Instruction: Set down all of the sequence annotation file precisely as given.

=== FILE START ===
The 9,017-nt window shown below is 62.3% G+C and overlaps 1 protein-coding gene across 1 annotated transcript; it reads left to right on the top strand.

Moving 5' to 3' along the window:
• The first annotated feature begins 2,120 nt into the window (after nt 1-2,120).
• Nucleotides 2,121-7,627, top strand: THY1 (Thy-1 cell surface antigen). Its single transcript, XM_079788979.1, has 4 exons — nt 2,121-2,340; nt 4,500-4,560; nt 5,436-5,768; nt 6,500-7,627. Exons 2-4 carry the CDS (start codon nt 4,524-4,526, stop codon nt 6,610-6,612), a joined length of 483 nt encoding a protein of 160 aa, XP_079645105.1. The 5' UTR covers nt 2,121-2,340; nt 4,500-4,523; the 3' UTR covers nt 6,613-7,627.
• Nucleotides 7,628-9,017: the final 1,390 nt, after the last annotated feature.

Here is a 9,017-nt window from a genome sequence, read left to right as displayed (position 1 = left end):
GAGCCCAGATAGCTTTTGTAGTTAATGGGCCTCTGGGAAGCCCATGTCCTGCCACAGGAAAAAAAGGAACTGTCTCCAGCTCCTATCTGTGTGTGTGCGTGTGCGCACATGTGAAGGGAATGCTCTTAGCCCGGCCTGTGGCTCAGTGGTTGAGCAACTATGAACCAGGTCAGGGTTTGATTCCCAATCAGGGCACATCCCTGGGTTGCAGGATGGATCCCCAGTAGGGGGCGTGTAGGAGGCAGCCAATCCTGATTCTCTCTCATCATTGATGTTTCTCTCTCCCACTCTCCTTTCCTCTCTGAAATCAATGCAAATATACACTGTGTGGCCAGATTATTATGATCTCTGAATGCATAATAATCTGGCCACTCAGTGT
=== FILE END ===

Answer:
The 9,017-nt window shown below is 62.3% G+C and overlaps 1 protein-coding gene across 1 annotated transcript; it reads left to right on the top strand.

Moving 5' to 3' along the window:
• The first annotated feature begins 2,120 nt into the window (after nt 1-2,120).
• Nucleotides 2,121-7,627, top strand: THY1 (Thy-1 cell surface antigen). Its single transcript, XM_079788979.1, has 4 exons — nt 2,121-2,340; nt 4,500-4,560; nt 5,436-5,768; nt 6,500-7,627. Exons 2-4 carry the CDS (start codon nt 4,524-4,526, stop codon nt 6,610-6,612), a joined length of 483 nt encoding a protein of 160 aa, XP_079645105.1. The 5' UTR covers nt 2,121-2,340; nt 4,500-4,523; the 3' UTR covers nt 6,613-7,627.
• Nucleotides 7,628-9,017: the final 1,390 nt, after the last annotated feature.

Here is a 9,017-nt window from a genome sequence, read left to right as displayed (position 1 = left end):
GAGCCCAGATAGCTTTTGTAGTTAATGGGCCTCTGGGAAGCCCATGTCCTGCCACAGGAAAAAAAGGAACTGTCTCCAGCTCCTATCTGTGTGTGTGCGTGTGCGCACATGTGAAGGGAATGCTCTTAGCCCGGCCTGTGGCTCAGTGGTTGAGCAACTATGAACCAGGTCAGGGTTTGATTCCCAATCAGGGCACATCCCTGGGTTGCAGGATGGATCCCCAGTAGGGGGCGTGTAGGAGGCAGCCAATCCTGATTCTCTCTCATCATTGATGTTTCTCTCTCCCACTCTCCTTTCCTCTCTGAAATCAATGCAAATATACACTGTGTGGCCAGATTATTATGATCTCTGAATGCATAATAATCTGGCCACTCAGTGT